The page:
Boost Wi-Fi Reception

Moderators: RokuDouglas, RokuShawnS, RokuRyan, RokuJamesL, RokuKen

Boost Wi-Fi Reception

Postby briancbray » Mon Dec 27, 2010 7:45 am

I live in an older home with thicker walls, so the wi-fi strength isn't the strongest in some rooms in my house. Has anybody tried anything to boost the wi-fi in their homes to improve the reception for their Roku? I was looking at wi-fi antennas, but they all seem designed to connect with a USB port in a computer (which I don't think would work with the Roku). So what does other people use to increase the reception on their Roku?
briancbray
 
Posts: 2
Joined: Mon Dec 27, 2010 7:39 am

Re: Boost Wi-Fi Reception

Postby scyber » Mon Dec 27, 2010 8:16 am

There is not much you can do to the roku for better reception. You maybe able to replace the antenna on your router though. It depends on your router. A higher gain antenna and/or a directional antenna may improve your signal at the roku.


However, there is no guarantee. Your best bet woud be to run ethernet from the router to the roku. If you are any bit handy it should be pretty easy to do.
scyber
 
Posts: 1281
Joined: Mon Dec 29, 2008 8:51 am

Re: Boost Wi-Fi Reception

Postby jcmolet » Mon Dec 27, 2010 9:36 am

Powerline adapters may be an option for you if your wi-fi reception is not satisfactory. I have had good luck with the Netgear Powerline AV 200 Adapter Kit -- http://www.amazon.com/NETGEAR-Powerline ... B0036R9YA6 -- using it with my Samsung BD-player. In addition to powerline adapters, there are also MOCA Coax adapters which I have also used in the past. In short, you utilize existing wiring (electrical or coaxial) to make a network connection. You plug the first adapter into an electrical outlet (or coax connection for a MOCA adapter) near your router. You then make an Ethernet cable connection between the adaper and your router. On the other end, you plug a second adapter into an electrical outlet (or coax connection for a MOCA adapter) near your device. Similar to other side, you then run an Ethernet cable between the adapter and the device of choice. You set the device up for a 'wired' connection as from its perspective, it is plugged directly into the router.

http://www.netgear.com/products/home/po ... fault.aspx

Image
jcmolet
 
Posts: 2154
Joined: Sun Nov 15, 2009 3:11 pm
Location: Sierra Vista, AZ

Re: Boost Wi-Fi Reception

Postby jambandit7 » Mon Dec 27, 2010 9:59 am

If you have another router laying around it is possible to program it as a repeater. I have done this at my older brothers house. He had a second player he wanted in his shop behind his house. Tried connecting it to the router in his house first and the signal was very poor. The distance to cover was approximately 90 ft. Used a netgear wgr614v10 as the base and used a netgear wgr614v9 as the repeater. Works fantastic, and he now enjoys excellent signal strength at the roku next to the repeater...
Even if you're on the right track, you'll get run over if you just sit there. - Will Rogers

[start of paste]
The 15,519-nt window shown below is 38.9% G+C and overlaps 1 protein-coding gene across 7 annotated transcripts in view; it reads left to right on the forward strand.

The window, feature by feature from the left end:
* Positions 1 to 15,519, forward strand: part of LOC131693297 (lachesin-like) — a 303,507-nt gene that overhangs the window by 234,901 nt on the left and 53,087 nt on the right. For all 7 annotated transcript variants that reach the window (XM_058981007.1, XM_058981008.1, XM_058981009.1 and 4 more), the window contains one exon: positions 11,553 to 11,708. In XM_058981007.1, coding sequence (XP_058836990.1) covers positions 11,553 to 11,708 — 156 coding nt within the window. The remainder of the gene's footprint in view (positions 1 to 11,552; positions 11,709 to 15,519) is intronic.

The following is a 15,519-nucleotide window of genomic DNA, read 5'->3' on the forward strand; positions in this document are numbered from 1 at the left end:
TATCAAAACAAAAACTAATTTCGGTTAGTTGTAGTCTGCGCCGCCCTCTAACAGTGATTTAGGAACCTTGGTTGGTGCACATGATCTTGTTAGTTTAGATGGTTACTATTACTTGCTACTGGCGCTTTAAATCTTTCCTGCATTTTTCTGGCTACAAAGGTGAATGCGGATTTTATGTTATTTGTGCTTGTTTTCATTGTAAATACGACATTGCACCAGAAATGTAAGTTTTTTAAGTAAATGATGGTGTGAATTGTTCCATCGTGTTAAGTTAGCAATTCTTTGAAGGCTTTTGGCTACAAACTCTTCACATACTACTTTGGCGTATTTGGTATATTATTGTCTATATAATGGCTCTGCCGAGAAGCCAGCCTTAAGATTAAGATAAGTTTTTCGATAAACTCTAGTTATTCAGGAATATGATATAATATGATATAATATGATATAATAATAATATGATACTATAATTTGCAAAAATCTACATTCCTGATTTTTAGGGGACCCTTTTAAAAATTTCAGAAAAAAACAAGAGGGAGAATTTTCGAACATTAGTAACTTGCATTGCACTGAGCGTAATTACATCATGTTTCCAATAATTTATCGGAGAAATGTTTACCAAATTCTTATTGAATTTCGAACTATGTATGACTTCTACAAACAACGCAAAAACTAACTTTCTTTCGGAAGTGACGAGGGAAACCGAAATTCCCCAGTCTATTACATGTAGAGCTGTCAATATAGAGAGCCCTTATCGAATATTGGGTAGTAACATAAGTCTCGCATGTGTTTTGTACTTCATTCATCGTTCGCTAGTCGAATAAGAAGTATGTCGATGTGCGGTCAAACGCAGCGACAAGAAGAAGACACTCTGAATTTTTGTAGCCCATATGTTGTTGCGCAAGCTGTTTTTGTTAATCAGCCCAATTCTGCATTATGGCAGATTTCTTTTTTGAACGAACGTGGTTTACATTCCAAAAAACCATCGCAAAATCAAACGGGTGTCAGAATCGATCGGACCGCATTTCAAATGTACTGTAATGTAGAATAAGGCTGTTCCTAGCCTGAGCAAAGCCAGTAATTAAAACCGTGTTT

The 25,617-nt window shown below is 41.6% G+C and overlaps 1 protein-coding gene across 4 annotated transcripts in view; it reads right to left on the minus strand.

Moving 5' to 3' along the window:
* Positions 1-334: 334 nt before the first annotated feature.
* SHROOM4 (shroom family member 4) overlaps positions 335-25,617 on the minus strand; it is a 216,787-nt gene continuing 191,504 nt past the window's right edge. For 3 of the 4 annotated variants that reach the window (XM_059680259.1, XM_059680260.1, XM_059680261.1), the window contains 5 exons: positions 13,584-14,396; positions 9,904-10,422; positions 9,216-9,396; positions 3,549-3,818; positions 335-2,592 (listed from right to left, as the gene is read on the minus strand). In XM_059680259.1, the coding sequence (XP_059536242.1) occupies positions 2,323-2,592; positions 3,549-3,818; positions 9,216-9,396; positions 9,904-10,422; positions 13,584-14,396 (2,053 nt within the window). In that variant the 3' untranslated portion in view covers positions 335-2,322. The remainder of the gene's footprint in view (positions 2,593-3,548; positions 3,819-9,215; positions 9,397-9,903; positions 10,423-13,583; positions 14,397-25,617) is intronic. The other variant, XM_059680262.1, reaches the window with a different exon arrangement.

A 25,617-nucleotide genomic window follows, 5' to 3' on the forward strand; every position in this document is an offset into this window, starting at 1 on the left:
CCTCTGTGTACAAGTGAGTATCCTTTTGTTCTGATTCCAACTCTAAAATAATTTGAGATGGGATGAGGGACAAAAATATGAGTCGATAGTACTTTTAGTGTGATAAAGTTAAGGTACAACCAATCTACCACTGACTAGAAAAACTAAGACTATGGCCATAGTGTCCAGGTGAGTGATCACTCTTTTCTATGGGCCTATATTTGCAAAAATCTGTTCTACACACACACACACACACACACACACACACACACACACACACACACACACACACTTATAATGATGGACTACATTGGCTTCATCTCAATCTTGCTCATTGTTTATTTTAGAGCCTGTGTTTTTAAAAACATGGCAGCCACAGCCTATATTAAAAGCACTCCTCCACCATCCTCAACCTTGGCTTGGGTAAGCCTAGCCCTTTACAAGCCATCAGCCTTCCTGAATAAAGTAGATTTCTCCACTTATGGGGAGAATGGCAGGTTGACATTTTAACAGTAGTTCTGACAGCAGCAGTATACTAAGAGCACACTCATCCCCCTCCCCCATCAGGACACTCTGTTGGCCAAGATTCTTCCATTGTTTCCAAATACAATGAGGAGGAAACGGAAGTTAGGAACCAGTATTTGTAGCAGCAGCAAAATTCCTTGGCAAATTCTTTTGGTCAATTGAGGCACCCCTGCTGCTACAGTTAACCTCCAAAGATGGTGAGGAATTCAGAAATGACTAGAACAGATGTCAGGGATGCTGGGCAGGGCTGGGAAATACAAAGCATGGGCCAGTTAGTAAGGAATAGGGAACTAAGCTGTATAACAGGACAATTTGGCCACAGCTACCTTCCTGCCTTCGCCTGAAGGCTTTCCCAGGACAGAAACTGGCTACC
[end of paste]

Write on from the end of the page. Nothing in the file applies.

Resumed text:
Roku2 XD- 3050X/HDMI/Composite Audio
Roku XD-Composite A/V
Roku XD-HDMI
jambandit7
 
Posts: 222
Joined: Mon Oct 18, 2010 5:09 am
Location: North Carolina

Re: Boost Wi-Fi Reception

Postby stratcat96 » Mon Dec 27, 2010 10:06 am

The OP hasn't stated what type of wireless router it is... Wireless G/N? If you are using a g, possibly an upgrade to an extended rage N router is all you need..
stratcat96
** Valued Community Member **
 
Posts: 3427
Joined: Sat Nov 06, 2010 7:22 pm
Location: Ice Planet Hoth

Re: Boost Wi-Fi Reception

Postby briancbray » Mon Dec 27, 2010 10:16 am

stratcat96 wrote:The OP hasn't stated what type of wireless router it is... Wireless G/N? If you are using a g, possibly an upgrade to an extended rage N router is all you need..


I have a D-Link DIR-655 Extreme N Gigabit Wireless Router...so it's pretty modern.
briancbray
 
Posts: 2
Joined: Mon Dec 27, 2010 7:39 am

Re: Boost Wi-Fi Reception

Postby scyber » Mon Dec 27, 2010 11:28 am

I had forgotten about powerline networking. That is also an option. Moca is also another possibility. Both use existing cabling for network connectivity.
scyber
 
Posts: 1281
Joined: Mon Dec 29, 2008 8:51 am

Re: Boost Wi-Fi Reception

Postby JimDandySTX » Tue Jan 31, 2012 4:56 am

I use Ethernet over powerline to stream my Slingbox back to my wireless AP. Unfortunately most new Roku models don't have an Ethernet port.

The easiest solution is to purchase a wireless range extender. It will work out of the box with only a few simple options to set up. Available for both G & N networks.

Another solution is to use a wireless router/ AP and set it up as a repeater bridge. If you can live with using G you can flash an old router with DD-WRT and then set it up. (IMHO I get stronger signals using G vs N ).

If you look on e-Bay you can find Linksys 54G routers flashed with DD-WRT for $30 - $50. I set a 54G up last week and it does take some time and experimentation even with good instructions. I had to change settings on both my primary router, access point and repeater bridge. If you aren't experienced tweaking router setting this probably isn't going to be a good option for you.
JimDandySTX
 
Posts: 198
Joined: Sun Jul 10, 2011 3:21 pm

Re: Boost Wi-Fi Reception

Postby Crow550 » Tue Jan 31, 2012 6:54 am

JimDandySTX wrote:I use Ethernet over powerline to stream my Slingbox back to my wireless AP. Unfortunately most new Roku models don't have an Ethernet port.

The easiest solution is to purchase a wireless range extender. It will work out of the box with only a few simple options to set up. Available for both G & N networks.

Another solution is to use a wireless router/ AP and set it up as a repeater bridge. If you can live with using G you can flash an old router with DD-WRT and then set it up. (IMHO I get stronger signals using G vs N ).